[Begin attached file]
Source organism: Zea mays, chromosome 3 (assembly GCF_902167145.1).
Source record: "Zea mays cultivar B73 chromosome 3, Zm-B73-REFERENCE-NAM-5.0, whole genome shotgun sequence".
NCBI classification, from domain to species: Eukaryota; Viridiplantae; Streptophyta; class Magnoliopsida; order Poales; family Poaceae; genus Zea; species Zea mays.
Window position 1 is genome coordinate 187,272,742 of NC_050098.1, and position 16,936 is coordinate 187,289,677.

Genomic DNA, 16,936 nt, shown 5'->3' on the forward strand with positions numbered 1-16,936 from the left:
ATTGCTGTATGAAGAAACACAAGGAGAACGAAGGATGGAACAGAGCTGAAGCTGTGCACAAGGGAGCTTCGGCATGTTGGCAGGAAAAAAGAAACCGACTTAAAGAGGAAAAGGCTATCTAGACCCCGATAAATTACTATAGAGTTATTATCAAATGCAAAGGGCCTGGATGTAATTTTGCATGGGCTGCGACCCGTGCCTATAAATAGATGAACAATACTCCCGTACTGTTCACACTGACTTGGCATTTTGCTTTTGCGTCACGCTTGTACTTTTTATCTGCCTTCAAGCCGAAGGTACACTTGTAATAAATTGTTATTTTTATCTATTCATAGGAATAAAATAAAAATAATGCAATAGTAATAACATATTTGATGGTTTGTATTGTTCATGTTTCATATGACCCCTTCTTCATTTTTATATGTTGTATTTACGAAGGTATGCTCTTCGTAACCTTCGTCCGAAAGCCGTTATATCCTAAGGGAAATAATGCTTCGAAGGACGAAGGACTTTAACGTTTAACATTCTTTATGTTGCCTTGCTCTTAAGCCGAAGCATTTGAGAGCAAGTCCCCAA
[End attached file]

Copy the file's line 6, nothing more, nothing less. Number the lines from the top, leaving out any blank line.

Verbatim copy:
ATTGCTGTATGAAGAAACACAAGGAGAACGAAGGATGGAACAGAGCTGAAGCTGTGCACAAGGGAGCTTCGGCATGTTGGCAGGAAAAAAGAAACCGACTTAAAGAGGAAAAGGCTATCTAGACCCCGATAAATTACTATAGAGTTATTATCAAATGCAAAGGGCCTGGATGTAATTTTGCATGGGCTGCGACCCGTGCCTATAAATAGATGAACAATACTCCCGTACTGTTCACACTGACTTGGCATTTTGCTTTTGCGTCACGCTTGTACTTTTTATCTGCCTTCAAGCCGAAGGTACACTTGTAATAAATTGTTATTTTTATCTATTCATAGGAATAAAATAAAAATAATGCAATAGTAATAACATATTTGATGGTTTGTATTGTTCATGTTTCATATGACCCCTTCTTCATTTTTATATGTTGTATTTACGAAGGTATGCTCTTCGTAACCTTCGTCCGAAAGCCGTTATATCCTAAGGGAAATAATGCTTCGAAGGACGAAGGACTTTAACGTTTAACATTCTTTATGTTGCCTTGCTCTTAAGCCGAAGCATTTGAGAGCAAGTCCCCAA